Education and physical health trajectories in old age. Evidence from the Survey of Health, Ageing and Retirement in Europe (SHARE)
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The model of cumulative inequality predicts that health differences between educational levels increase with age. Using a variety of analytical approaches and measures of health, studies have, however, reported increasing as well as decreasing and constant patterns of educational health inequality. The aim of this study is use a standardized research design to compare different dimensions of health inequality trajectories across educational levels.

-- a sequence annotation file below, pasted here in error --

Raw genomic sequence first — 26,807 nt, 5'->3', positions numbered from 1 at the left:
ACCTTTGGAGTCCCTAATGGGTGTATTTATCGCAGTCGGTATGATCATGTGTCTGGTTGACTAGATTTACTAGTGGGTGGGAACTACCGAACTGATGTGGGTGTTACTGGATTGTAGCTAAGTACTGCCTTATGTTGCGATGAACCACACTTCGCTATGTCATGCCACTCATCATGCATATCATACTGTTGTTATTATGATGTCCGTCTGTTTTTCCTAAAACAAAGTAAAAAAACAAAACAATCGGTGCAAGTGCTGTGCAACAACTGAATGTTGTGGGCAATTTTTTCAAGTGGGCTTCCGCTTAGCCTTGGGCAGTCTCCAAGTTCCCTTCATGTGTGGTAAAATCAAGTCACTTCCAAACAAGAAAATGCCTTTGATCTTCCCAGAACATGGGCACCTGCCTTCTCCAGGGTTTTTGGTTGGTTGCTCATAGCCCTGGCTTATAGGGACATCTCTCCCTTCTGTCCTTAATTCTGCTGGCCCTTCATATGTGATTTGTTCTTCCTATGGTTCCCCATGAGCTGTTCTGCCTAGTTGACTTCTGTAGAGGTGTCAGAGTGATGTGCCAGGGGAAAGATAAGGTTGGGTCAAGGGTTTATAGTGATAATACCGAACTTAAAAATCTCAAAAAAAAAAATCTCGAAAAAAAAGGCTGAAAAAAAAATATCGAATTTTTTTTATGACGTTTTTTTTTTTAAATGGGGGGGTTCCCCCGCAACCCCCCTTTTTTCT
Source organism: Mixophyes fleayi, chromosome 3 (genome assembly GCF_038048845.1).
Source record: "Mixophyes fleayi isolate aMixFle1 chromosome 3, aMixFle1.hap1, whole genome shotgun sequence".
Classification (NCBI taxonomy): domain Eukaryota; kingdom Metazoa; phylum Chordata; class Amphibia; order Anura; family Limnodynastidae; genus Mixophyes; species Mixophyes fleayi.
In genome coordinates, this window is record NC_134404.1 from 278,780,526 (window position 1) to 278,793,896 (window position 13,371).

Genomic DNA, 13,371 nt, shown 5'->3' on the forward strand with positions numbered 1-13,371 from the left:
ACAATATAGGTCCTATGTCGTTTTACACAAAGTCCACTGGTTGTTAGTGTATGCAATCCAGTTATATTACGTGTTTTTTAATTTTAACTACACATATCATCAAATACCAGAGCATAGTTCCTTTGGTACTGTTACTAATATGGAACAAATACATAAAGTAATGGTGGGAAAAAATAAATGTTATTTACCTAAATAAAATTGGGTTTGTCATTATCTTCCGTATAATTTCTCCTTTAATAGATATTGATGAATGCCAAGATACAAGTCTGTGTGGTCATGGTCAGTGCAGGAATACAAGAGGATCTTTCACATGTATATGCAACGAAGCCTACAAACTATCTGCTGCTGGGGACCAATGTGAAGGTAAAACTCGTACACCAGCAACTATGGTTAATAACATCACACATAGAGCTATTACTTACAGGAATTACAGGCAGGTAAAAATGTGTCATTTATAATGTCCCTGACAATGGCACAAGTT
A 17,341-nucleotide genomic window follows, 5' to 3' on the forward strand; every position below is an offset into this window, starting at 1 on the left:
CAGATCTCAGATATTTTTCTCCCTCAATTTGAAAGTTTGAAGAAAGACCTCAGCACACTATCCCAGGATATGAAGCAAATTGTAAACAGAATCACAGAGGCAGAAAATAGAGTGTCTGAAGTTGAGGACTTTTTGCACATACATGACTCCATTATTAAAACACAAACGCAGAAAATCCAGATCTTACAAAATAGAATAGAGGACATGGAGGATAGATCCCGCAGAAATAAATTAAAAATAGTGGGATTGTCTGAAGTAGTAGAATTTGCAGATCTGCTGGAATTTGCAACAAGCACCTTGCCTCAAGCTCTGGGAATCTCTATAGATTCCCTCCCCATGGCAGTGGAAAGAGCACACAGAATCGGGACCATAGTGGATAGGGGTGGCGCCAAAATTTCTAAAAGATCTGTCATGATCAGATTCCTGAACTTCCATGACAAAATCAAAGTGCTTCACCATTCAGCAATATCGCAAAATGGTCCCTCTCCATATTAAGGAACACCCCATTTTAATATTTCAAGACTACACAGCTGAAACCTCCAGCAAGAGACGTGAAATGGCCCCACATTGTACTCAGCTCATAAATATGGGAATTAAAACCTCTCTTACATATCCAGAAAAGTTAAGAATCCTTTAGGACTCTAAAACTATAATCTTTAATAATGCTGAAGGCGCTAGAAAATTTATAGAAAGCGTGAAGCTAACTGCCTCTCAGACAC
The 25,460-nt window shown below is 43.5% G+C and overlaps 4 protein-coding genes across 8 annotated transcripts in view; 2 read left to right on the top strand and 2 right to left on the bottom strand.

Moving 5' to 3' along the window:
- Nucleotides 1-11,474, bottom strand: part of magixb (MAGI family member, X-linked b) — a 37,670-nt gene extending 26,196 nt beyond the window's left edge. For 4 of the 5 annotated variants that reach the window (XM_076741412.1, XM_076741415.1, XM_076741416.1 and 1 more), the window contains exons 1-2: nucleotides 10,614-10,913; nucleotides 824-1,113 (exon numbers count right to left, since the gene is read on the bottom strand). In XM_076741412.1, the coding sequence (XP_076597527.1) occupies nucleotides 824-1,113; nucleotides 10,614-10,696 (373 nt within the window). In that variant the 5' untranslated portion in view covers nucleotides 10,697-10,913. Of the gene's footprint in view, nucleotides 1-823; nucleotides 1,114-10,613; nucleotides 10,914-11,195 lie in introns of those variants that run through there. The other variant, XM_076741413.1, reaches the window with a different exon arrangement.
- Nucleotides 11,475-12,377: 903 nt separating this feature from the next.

We used data from two waves (2004/2005 and 2006/2007) of SHARE. The sample consisted of respondents aged 50–80 (n = 14,818). Using OLS regression models, we analyzed trajectories of health inequality in self-reported measures (ADL, IADL, mobility, chronic diseases, and self-rated health) as well as non-invasive objective measures (grip strength) of physical health.
Inequality between higher and lower educated individuals increased significantly in limitations of physical functioning and grip strength. In chronic diseases and self-rated health, the gap between these two groups remained constant.
Although our results mainly supported the model of cumulative inequality, they also showed that the trajectory of the education-health gradient is not uniform but varies across different dimensions of physical health.
KeywordsCumulative advantage Education and health Old age
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